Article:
My Shasta Phoenix has hung walls. The wall for the kitchen entertainment slide became detached. I took it back to the factory for repair this past winter and saw the newer models being put together in the factory which was interesting.
I was getting confused by this earlier this evening and had found this before dinner got in the way:
Here's the link: http://www.civicsolar.com/forum/12084/why-do-i-need-load-connection-charge-controller
And what it says about the load on an AVL converter:
The main purpose of having the load connection on the charge controller is to protect the battery from too much discharge. For instance, after using the battery for a while it reaches the 50% discharge capacity. If the load was connected directly to the battery, it would continue to drain the battery thus reducing the battery's lifespan. If the load was connected to the charge controller, the charge controller would know that the battery is low and therefore disconnect the load to protect the battery. It is up to you whether or not you want to use the load connection.
Why are you worried about the battery on the tongue? I have a fiver and didn't want to worry about venting issues, if I had a TT still I would have left them outside and would have likely gone the 6 volt method instead of the two 12's.
Besides sensors, I have power coming in from the panels with a breaker disconnect between, and the charging cable going to the batteries. I don't recall there being any other cables to hook up on my Rogue 30 amp MPPT, thus my confusion of the load question.
My inverter is hooked up directly to the batteries with a breaker disconnect, and when I dry camp I kill the circuit breaker to the converter as I feed the shore power from my inverter so that my outlets are live when I'm dry camping and nothing else. Works well for us as we really only use it for a few odds and ends like charging cell phones, laptops, and our satellite radio.
Is solar a better option than a genny?
If you want to scale back and enjoy nature, happy with moderate to minimal electric support - solar is great.
So very true. I enjoy being able to dry camp and not run the generator. I designed and installed my own setup last year and have been very happy with it. My two 12 volt, group 31 AGM's have not needed the EU2000 as of yet, but we bring it along just in case.
Last year we were chatting with neighbors at a state forest campground and they originally didn't want to camp next to use, thinking a couple in a fifth wheel would be running a generator all day. They appreciated the fact we were powered by solar.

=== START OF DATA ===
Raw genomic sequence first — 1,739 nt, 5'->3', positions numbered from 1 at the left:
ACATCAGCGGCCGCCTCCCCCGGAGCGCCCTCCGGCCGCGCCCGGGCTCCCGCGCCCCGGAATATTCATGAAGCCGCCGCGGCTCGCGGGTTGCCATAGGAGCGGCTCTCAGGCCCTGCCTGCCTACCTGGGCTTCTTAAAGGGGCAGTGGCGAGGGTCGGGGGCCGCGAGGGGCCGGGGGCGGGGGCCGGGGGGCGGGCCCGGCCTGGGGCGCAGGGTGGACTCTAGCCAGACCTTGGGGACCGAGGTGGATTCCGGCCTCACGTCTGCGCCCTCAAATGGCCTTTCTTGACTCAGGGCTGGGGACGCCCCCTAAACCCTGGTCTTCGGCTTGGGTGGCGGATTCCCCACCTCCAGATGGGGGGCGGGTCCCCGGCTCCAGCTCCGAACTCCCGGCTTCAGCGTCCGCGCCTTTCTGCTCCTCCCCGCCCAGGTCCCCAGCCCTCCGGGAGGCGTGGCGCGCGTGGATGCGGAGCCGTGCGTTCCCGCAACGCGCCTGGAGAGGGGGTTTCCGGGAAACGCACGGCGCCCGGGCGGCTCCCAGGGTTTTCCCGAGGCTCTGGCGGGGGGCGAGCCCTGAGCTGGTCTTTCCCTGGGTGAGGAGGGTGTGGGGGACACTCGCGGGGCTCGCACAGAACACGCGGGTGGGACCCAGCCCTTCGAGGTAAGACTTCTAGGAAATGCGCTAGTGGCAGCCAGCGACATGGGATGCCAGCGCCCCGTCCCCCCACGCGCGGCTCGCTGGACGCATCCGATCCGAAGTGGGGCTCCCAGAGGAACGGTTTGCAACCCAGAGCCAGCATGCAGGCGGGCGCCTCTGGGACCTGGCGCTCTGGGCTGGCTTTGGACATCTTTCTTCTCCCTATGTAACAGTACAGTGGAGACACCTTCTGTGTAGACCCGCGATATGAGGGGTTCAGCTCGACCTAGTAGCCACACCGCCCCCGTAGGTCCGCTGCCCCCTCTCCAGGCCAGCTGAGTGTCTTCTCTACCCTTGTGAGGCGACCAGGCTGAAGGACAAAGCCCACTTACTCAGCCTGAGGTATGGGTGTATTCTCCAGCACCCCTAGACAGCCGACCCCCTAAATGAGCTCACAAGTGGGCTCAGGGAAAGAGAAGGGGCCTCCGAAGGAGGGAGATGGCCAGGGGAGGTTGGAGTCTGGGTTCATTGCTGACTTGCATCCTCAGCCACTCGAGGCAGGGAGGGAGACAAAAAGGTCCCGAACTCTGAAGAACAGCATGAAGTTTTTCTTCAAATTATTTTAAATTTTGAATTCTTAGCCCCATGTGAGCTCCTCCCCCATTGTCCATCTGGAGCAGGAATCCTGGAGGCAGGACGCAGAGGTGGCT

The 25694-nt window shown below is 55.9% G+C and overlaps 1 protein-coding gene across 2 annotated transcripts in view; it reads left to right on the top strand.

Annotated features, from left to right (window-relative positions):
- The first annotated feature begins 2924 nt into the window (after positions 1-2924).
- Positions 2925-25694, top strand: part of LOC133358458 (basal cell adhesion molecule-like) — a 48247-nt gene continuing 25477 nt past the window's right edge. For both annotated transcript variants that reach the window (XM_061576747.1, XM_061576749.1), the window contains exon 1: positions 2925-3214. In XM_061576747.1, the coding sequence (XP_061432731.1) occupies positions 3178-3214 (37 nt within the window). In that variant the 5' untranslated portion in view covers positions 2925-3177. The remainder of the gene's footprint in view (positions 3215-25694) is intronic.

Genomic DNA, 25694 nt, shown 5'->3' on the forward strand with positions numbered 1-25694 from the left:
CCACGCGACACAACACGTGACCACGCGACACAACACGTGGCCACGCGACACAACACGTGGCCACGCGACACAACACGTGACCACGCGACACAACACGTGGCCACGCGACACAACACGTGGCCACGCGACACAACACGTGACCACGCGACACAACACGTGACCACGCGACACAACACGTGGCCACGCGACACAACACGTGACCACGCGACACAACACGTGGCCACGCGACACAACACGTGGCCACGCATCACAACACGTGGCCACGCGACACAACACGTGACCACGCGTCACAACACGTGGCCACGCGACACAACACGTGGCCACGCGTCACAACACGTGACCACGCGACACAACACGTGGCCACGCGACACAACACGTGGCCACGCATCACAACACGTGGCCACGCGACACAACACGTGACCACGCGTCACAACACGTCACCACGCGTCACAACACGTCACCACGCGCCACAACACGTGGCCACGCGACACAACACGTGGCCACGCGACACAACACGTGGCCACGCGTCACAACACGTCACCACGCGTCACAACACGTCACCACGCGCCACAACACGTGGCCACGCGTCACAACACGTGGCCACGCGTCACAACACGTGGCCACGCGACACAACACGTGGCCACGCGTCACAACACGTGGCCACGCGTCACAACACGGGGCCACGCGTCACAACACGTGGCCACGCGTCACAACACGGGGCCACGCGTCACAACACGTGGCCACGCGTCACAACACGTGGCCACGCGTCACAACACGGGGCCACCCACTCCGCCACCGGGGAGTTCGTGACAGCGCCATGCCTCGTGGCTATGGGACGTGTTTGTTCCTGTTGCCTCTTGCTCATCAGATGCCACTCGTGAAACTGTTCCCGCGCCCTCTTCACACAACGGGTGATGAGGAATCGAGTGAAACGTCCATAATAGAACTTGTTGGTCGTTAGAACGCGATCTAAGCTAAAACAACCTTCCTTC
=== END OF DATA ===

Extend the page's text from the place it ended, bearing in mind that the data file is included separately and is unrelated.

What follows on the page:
We have more dry camping trips planned for this year and will hopefully get a better idea on how well our system is working and have the ability to download the usage onto a laptop.
Solar setups can range in cost an size, but the cost keeps coming down. That's why I went with the EU2000 in 2004 as the cost of solar was to much back then. We will have payback on our system in less than 7 years in camping fees alone. Another thing that can't be measured in dollars and cents is that I camp in more remote and peaceful campgrounds, which to me in itself is worth the cost. We enjoy getting away from the crowds.
Your mentioning portable probably means a smaller system than one installed on your roof. Shade and clouds cut back on the amp hours in a big way. Looking at the display on the converter and seeing the effects of high thin clouds on power production was an eye opener.
This was something I considered last year when upgrading my system, but I added solar panels also.
I went with 2 Group 31 AGM batteries and left them in the trailer all year. The snow would melt enough off of the solar panels to allow enough charging through the winter and the well below zero temps we had did not cause any issues since they were AGM's.
I use 2 Group 31 AGM's and have been happy with their performance while dry camping. We are real conservative with power usage and think 3 nights would be an easy task but that would be without the furnace running.
What are you planning on for your solar power set up? I have two 160 watt panels and a good Rogue MPPT charge controller and even when I tried running things down a bit with lights and the TV left on one night, while we sat outside by the fire, I didn't drop the battery level much past 85%. I didn't take the time to download the power information, but know I was full by noon the next day. Having the remote meter from the Rogue to keep tabs on power info is a nice item to have.
That site only provided about 2 to 3 hours of direct sunlight after 2 PM. This year I will be hitting more shaded sites and will have to keep an eye on things a bit closer. I had my Honda EU2000 and never considered running it, but it's nice to have just in case heavy tree cover or poor weather. The power drop from just a few clouds is very noticeable on the meter.
I-69 is a good route. I like crossing at Port Huron/Sarnia better than Detroit. Are you going to cross back in at the Falls/Buffalo area, or continue across 401 into Quebec?
If you want a much more scenic route, though higher gas prices, once you hit 75 go north and cross into Ontario at the Soo, and then take the Trans Canada Hwy 17 across. At least you would avoid Toronto traffic if your planning on the Quebec route.
There really isn't much to see, scenic wise, between mid Michigan until the other side of Toronto, but for a quicker route it works.
I was just checking he Rogue site last week and was saddened to see that they no longer make the 3048 that I installed last year. Everything continues to work great and I love having solar power on the 5er.
Hoping Rogue comes back to the market with something special.